The people who use our boards.
The people who use our boards.
Ben ChatelainChief iOS Engineer
Who are you, and what do you do? What do you like to do outside of work?
I’m Ben, known across the interwebs by my DJ name, @phatblat. I’m an audiophile, developer, and emoji overuser. I’m a bit of an entrepreneur and long ago started my own web design company, ran a record store for a few years, organized events, and eventually quit a development job in e-commerce to start building iPhone apps with my brother-in-law. That was at the start of the iOS App Store and only lasted nine months or so, but catapulted my career in mobile app development.
Nowadays, I architect and build mobile apps for both iOS and Android for Kaiser Permanente. I also manage a suite of inner-source libraries used by both public and enterprise apps across the organization. I lead a team of 10 developers and spend most of my work hours on planning meetings, architecture, library releases, writing user stories, and PR review.
On my own time I do a lot of open source on lots of small projects, but also am a core contributor on some larger projects, such as mas (a command-line interface for the Mac App Store), Quick, Nimble, and Objective-Git. I used to travel (back when that was a thing) to developer conferences and meetups, especially in the summer. I even got a ticket to Google I/O this year before it was cancelled. Now, I attend even more events virtually from my office and will be presenting two talks at the 360|iDev conference this year.
I get away from the computer every now and then to garden, spin some vinyl, and also make music and play Minecraft and VR games with my son.
What hardware do you use?
The backbone for my workstation is a Gladiator hardwood workbench, which I use mostly as a standing desk, but roll up a tall drafting stool when my legs get tired. A few wire tray desk organizers are mounted along the back to wrangle the mess of cables and a string of PowerCubes providing the juice. Nothing is better than Nightize Gear Ties for cable management! A 900W CyberPower 1500 UPS ensures I don’t lose any data if the blender in our kitchen trips the GFCI outlet on the same circuit as my office.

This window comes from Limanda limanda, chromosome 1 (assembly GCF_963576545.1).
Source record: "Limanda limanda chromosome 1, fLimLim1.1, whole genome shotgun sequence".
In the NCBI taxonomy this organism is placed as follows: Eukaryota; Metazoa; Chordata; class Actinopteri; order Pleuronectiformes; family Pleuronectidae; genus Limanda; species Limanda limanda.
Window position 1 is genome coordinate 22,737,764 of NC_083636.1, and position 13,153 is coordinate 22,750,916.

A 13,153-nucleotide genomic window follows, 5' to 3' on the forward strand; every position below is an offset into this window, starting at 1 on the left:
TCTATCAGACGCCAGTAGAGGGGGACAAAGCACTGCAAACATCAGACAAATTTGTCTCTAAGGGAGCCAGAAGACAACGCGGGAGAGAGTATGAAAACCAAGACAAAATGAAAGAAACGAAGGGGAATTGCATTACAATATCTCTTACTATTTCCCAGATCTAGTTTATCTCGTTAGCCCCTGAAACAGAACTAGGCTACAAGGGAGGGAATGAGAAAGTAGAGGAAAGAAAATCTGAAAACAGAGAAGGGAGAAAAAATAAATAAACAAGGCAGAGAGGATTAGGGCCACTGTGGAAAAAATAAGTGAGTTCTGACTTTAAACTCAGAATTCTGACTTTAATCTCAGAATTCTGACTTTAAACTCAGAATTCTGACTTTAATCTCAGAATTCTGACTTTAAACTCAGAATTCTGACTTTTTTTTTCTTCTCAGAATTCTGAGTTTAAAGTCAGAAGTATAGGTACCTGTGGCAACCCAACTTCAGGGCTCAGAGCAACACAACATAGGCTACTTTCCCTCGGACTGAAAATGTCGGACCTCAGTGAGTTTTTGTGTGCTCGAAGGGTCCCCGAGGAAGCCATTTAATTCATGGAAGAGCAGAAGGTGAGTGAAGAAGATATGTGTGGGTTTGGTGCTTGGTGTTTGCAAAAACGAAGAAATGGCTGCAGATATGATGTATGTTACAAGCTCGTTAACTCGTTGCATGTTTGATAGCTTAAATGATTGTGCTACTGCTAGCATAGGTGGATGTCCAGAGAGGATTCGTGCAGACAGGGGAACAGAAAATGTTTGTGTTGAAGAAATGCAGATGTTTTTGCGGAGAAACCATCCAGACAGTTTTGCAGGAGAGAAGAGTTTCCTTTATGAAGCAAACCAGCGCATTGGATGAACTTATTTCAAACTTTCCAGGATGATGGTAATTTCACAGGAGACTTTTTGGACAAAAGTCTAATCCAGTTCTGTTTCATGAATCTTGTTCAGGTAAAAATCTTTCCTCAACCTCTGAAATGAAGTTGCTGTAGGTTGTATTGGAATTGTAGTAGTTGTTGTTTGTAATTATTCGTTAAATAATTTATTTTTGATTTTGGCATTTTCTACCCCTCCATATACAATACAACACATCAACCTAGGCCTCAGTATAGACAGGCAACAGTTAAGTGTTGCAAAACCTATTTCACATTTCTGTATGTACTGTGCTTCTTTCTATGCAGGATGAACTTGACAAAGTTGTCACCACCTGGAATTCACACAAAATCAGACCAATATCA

I work on an iMac Pro equipped with 128GB RAM, Vega 64 graphics, and VESA mount adapter. Its 27-inch 5K display is surrounded by two 27-inch Dell Ultra HD 4K P2715Qs and a 32-inch Apple Pro Display XDR, which surprisingly works at 6K resolution despite not being officially supported on this Mac. I rarely run it at that resolution, though, because I can’t read text that small. Each of the four displays are mounted on separate VIVO Extra Tall monitor stands, which are clamped to the workbench. Suspended heavy displays can wobble a lot when I dance to music or lean on the desk. The heavy workbench, extra display mounts, and some zip ties help to minimize the wobble.
I use a CalDigit TS3 Plus Thunderbolt Dock to connect most of my peripherals. Front and center is an ErgoDox EZ Glow with tilt/tent kit and wrist wrests. Between the two halves is a space gray Apple Magic Trackpad, which I use with both hands. I’ve been a lot more ambidextrous since I had carpal tunnel surgery on my right wrist. The trackpad sits atop the transmitter box for a Steelseries Arctis Pro Wireless gaming headset, which I use for videoconferencing. Behind the input devices is a Topping DX7s preamp, which drives a pair of KRK RP5 G2 Rokit powered studio monitors when I can be loud, or my Pioneer HDJ-2000 Pro DJ headphones when I need to be quiet. On top of the preamp is a FluidStance Slope whiteboard and steel shelf, which works great to stick a magnetic parts tray to.
Under the desk are two OWC RAID arrays: a ThunderBay 4 mini with 4TB of SSDs for music, photo, and video libraries and its bigger brother, the ThunderBay 4 with 24TB of spinning disks, backs up all the Macs in the house. There’s a organized web of cables coming up from an Anker AH241 14-port USB hub hiding under the workbench, which connects an array of mobile test devices and keeps them charged.
I have an array of task lights around my desk and an RGB LED strip underneath for mood lighting, but my favorite is the the BenQ ScreenBar Plus with Desktop Dial. It sits out of the way on top of the top display, but the controller dial is easy to reach for toggling the light, adjusting brightness and tone.
My most important hardware is a pair of prescription special-edition Gunnar Game Grumps Enigmas with amber lenses. They look good, reduce eye strain, and help me to actually see.
And what software?
The essential apps I use regardless of what I’m doing are 1Password, Things for work and honey-dos, Later for bookmarking to Pinboard, iStat Menus for watching system resource usage, Display Menu for quickly toggling to a sharable screen resolution, Deliveries (should I open the front door today?), Fantastical, Moom for window management, and Brave (with Dark Reader extension). AirMail is a life-saver, keeping me on top of several email accounts across devices. I try to journal regularly in Day One.